> committer will say "I mean +1 by my previous comment but I forgot to post
> it.  Sorry, here is my +1."
>
> For merge vote, it should be considered that a big patch is generated by
> the diff from the branch over trunk.  Then, committers vote on the big
> patch in the mailing list.  As review-commit, if the patch need to be
> changed, committers should not +1 on it.  Unfortunately, it is generally
> hard to review big patches and it is relatively easy to sneak bad code in.
>
> Both review-commit and merge vote are similar to voting on release
> candidates -- we vote on the bits of the candidate but neither vote on an
> idea nor a plan.  (Of course, there are other types of vote for voting on a
> plan.)
>
> Regards,
> Tsz-Wo
>
>
>
>
> > On Thursday, October 24, 2013 5:09 PM, Tsz Wo Sze <szetszwo@yahoo.com>
> wrote:
> > > No.  In the past, committers would merge a branch once the merge vote
> had been
> > passed even there were problems in the branch.  Below is my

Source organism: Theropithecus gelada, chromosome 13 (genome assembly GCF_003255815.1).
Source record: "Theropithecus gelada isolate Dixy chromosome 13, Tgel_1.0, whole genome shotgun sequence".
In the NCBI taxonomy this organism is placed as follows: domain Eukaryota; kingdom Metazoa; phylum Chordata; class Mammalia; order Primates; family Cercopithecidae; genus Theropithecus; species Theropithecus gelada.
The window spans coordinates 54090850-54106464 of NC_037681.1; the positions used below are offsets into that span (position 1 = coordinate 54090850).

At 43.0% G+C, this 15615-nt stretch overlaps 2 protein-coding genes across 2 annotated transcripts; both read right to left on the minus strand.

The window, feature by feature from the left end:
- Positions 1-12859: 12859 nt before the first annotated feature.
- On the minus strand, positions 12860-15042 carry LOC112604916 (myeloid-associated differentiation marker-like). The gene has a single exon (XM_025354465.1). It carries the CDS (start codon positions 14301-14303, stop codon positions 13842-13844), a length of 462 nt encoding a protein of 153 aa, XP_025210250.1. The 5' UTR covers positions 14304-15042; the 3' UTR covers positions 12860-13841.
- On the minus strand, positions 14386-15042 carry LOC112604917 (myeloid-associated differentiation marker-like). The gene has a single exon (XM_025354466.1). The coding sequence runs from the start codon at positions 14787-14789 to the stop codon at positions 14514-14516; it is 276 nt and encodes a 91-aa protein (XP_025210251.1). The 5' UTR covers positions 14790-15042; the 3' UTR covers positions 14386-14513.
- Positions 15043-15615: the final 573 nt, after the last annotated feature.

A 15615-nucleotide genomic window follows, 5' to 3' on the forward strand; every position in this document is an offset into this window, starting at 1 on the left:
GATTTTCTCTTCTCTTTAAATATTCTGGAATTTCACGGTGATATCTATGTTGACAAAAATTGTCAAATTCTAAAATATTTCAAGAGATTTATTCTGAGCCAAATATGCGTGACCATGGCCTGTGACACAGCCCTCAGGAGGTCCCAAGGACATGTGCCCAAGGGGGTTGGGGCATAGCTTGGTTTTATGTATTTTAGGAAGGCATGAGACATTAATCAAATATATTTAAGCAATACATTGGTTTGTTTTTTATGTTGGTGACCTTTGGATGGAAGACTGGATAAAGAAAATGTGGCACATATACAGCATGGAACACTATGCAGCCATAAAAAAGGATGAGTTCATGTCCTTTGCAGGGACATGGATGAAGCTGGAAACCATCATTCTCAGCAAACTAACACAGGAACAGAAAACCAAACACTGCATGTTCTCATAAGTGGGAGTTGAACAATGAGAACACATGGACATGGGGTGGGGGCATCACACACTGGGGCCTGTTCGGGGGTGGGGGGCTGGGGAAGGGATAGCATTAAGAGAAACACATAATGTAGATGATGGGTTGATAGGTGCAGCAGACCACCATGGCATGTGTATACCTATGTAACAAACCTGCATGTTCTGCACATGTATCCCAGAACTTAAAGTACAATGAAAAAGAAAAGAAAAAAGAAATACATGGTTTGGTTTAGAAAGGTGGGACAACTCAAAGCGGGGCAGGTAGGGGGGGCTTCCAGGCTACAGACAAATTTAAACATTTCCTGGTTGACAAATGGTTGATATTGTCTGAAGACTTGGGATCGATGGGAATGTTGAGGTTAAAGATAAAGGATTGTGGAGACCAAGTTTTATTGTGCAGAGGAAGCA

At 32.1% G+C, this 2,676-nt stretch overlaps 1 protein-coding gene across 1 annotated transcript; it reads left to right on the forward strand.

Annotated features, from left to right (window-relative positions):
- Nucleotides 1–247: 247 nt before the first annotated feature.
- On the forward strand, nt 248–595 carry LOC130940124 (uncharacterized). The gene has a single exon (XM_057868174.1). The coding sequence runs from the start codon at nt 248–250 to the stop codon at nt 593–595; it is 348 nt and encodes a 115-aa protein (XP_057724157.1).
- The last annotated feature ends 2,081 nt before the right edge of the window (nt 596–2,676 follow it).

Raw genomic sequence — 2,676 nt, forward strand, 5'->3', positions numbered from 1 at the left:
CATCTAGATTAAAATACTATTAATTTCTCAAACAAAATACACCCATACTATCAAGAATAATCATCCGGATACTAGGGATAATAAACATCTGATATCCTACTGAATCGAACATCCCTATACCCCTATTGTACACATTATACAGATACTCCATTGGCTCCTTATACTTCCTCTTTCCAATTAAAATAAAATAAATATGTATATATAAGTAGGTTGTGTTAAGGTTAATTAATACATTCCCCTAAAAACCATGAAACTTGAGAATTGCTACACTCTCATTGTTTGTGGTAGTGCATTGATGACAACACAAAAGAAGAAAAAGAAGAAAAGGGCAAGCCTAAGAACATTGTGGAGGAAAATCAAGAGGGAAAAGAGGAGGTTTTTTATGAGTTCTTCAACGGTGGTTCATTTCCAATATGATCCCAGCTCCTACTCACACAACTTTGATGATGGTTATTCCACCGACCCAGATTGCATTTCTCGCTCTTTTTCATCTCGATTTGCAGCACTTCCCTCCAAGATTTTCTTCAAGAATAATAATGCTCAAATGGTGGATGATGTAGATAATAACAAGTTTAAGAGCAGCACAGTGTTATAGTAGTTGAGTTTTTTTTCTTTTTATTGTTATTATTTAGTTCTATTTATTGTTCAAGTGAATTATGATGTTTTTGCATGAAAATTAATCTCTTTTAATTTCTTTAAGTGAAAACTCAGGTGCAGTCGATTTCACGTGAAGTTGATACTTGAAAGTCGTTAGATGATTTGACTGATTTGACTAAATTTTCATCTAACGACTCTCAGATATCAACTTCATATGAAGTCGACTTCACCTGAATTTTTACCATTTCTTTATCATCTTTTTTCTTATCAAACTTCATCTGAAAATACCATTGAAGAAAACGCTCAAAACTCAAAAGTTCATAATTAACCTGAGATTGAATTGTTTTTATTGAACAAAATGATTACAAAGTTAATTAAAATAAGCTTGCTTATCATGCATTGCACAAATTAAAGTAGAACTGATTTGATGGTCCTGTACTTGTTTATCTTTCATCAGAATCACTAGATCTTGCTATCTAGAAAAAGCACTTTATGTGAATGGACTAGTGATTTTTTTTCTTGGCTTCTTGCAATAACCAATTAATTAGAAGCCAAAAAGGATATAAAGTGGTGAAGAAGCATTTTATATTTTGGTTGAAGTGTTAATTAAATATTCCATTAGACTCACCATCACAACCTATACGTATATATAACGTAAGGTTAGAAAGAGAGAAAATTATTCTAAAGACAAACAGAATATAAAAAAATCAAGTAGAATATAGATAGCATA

> understanding of
> > merge vote.
> >
> > Feature branch merge votes is the same as the traditional code
> > review-commit process except that it requires three +1's and it happens
> in
> > the mailing list.  For review-commit, we +1 on the patch.  If we think
> > that the patch needs to be changed, we should ask the contributor
> > posting a new patch before +1.  This is not strictly enforced.  In some
> > cases, committers may say something like "+1 once X and Y have been
> > fixed".  In some worse cases, a committer may has committed a patch
> > without +1 and then his friend committer will say "I mean +1 by my
> > previous comment but I forgot to post it.  Sorry, here is my +1."
> >
> > For merge vote, it should be considered that a big patch is
> > generated by the diff from the branch over trunk.  Then, committers vote
> on
> > the big patch in the mailing list.  As review-commit, if the patch need
> to be
> > changed,
> > committers should not +1 on it.  Unfortunately, it is generally hard to
> > review big patches and it is relatively easy to sneak bad code in.
> >
> >
> > Both review-commit and merge vote are similar to voting
> > on release candidates -- we vote on the bits of the candidate but
> neither vote
> > on an idea nor a plan.  (Of course, there are other types of vote for